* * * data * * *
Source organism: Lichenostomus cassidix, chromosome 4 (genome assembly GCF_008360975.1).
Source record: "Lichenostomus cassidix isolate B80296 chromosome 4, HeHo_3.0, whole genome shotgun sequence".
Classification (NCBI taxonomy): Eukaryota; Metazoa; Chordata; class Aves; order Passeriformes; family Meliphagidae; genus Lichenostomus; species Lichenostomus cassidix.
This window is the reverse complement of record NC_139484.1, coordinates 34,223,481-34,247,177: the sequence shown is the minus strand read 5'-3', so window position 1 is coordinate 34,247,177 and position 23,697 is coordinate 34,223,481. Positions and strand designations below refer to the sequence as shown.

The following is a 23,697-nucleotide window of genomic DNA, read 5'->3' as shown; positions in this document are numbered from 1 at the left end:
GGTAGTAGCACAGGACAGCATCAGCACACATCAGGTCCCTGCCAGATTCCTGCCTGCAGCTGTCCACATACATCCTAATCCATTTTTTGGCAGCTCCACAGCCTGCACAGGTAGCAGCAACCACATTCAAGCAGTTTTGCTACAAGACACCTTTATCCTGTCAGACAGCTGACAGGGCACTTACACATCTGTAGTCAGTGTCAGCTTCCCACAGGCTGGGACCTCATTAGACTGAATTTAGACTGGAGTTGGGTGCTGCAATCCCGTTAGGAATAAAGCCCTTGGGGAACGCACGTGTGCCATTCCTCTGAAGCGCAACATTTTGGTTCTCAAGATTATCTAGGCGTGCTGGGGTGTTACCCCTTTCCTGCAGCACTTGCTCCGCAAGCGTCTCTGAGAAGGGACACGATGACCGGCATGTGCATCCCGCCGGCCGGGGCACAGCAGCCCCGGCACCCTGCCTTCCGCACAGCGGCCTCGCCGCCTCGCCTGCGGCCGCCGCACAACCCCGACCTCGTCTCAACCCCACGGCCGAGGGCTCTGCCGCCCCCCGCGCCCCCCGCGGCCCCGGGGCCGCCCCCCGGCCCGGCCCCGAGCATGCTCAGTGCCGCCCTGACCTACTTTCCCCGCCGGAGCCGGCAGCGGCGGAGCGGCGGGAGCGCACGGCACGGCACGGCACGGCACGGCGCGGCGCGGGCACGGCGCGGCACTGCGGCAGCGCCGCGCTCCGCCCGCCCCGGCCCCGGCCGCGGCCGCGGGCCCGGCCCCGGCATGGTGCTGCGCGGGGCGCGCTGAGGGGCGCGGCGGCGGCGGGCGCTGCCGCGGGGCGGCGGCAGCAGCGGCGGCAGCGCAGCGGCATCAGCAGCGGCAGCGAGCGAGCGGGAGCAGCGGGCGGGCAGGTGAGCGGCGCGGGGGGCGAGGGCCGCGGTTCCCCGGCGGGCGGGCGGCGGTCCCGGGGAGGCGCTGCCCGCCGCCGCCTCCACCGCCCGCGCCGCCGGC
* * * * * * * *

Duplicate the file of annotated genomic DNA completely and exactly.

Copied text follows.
Source organism: Lichenostomus cassidix, chromosome 4 (genome assembly GCF_008360975.1).
Source record: "Lichenostomus cassidix isolate B80296 chromosome 4, HeHo_3.0, whole genome shotgun sequence".
Classification (NCBI taxonomy): Eukaryota; Metazoa; Chordata; class Aves; order Passeriformes; family Meliphagidae; genus Lichenostomus; species Lichenostomus cassidix.
This window is the reverse complement of record NC_139484.1, coordinates 34,223,481-34,247,177: the sequence shown is the minus strand read 5'-3', so window position 1 is coordinate 34,247,177 and position 23,697 is coordinate 34,223,481. Positions and strand designations below refer to the sequence as shown.

The following is a 23,697-nucleotide window of genomic DNA, read 5'->3' as shown; positions in this document are numbered from 1 at the left end:
GGTAGTAGCACAGGACAGCATCAGCACACATCAGGTCCCTGCCAGATTCCTGCCTGCAGCTGTCCACATACATCCTAATCCATTTTTTGGCAGCTCCACAGCCTGCACAGGTAGCAGCAACCACATTCAAGCAGTTTTGCTACAAGACACCTTTATCCTGTCAGACAGCTGACAGGGCACTTACACATCTGTAGTCAGTGTCAGCTTCCCACAGGCTGGGACCTCATTAGACTGAATTTAGACTGGAGTTGGGTGCTGCAATCCCGTTAGGAATAAAGCCCTTGGGGAACGCACGTGTGCCATTCCTCTGAAGCGCAACATTTTGGTTCTCAAGATTATCTAGGCGTGCTGGGGTGTTACCCCTTTCCTGCAGCACTTGCTCCGCAAGCGTCTCTGAGAAGGGACACGATGACCGGCATGTGCATCCCGCCGGCCGGGGCACAGCAGCCCCGGCACCCTGCCTTCCGCACAGCGGCCTCGCCGCCTCGCCTGCGGCCGCCGCACAACCCCGACCTCGTCTCAACCCCACGGCCGAGGGCTCTGCCGCCCCCCGCGCCCCCCGCGGCCCCGGGGCCGCCCCCCGGCCCGGCCCCGAGCATGCTCAGTGCCGCCCTGACCTACTTTCCCCGCCGGAGCCGGCAGCGGCGGAGCGGCGGGAGCGCACGGCACGGCACGGCACGGCACGGCGCGGCGCGGGCACGGCGCGGCACTGCGGCAGCGCCGCGCTCCGCCCGCCCCGGCCCCGGCCGCGGCCGCGGGCCCGGCCCCGGCATGGTGCTGCGCGGGGCGCGCTGAGGGGCGCGGCGGCGGCGGGCGCTGCCGCGGGGCGGCGGCAGCAGCGGCGGCAGCGCAGCGGCATCAGCAGCGGCAGCGAGCGAGCGGGAGCAGCGGGCGGGCAGGTGAGCGGCGCGGGGGGCGAGGGCCGCGGTTCCCCGGCGGGCGGGCGGCGGTCCCGGGGAGGCGCTGCCCGCCGCCGCCTCCACCGCCCGCGCCGCCGGC